The Port of Kingston is located on the world's seventh largest natural Harbour. The port is strategically located on the north/south-east/west axis through the Caribbean, approximately 32 miles from the trade routes passing through the Panama Canal.

In 2005, the Port of Kingston moved up eight places to attain a ranking of 56 among the World’s Top 100 Container Ports, while retaining its position as the leading transhipment port in the Latin American and Caribbean region.

In 2005, the Fourth Phase of the expansion project at the Kingston Container Terminal was completed at a cost of approximately US$70 million, bringing the capacity of the terminal to 1.5 million TEUs.

The Fifth Phase of the terminal expansion programme began in December 2005 and will increase the capacity of the terminal to 3.2 million TEUs by 2008, at a cost of US$200 million. After 2008, the following phase of expansion will involve the Fort Augusta development and a further increase in its capacity to 5 million TEUs. At this point, the Port of Kingston will achieve the status of a World Mega-Transhipment Hub with a ranking among the top 20 Container Ports in the world.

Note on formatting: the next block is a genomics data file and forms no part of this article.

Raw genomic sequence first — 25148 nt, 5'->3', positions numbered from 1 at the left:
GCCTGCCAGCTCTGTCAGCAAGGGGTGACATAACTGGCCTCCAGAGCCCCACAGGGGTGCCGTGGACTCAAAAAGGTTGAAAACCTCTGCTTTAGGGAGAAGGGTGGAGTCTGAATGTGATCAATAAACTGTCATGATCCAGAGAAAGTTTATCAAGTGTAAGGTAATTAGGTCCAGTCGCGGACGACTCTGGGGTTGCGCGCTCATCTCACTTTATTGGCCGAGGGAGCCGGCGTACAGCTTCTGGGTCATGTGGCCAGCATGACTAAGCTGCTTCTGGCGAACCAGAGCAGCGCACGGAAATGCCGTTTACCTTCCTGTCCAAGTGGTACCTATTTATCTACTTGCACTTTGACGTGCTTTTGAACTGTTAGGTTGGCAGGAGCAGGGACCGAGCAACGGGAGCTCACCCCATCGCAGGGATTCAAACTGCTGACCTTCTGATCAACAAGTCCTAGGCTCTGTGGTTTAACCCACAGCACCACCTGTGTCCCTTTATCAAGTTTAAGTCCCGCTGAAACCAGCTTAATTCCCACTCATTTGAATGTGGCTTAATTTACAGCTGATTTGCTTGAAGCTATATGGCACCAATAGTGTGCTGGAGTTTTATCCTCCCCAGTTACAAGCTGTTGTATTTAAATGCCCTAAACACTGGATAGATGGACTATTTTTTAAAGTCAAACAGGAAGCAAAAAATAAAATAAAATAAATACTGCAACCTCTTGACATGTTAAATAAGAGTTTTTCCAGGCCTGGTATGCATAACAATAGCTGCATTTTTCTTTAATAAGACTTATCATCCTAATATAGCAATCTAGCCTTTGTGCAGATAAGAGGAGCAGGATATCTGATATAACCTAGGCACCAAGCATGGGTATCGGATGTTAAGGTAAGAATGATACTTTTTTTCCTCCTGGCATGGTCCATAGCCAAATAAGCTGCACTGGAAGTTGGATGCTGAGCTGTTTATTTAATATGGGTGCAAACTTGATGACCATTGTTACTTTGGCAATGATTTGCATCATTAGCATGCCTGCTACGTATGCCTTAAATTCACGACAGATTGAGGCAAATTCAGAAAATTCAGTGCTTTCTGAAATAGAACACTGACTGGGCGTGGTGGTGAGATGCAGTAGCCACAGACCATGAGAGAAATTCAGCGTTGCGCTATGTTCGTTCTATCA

Port Authority of Jamaica - http://www.portjam.com

Free Zone

The Kingston Free Zone and the Montego Bay Free Zone provide significant investment opportunities for both Jamaican and foreign investors, including:

  • Easy access to air, sea and telecommunications services
  • No tax on profits
  • Duty exemption on imports and exports
  • Minimal customs procedures
  • Wide market access through international trade agreements
  • Adaptable, productive, English speaking workforce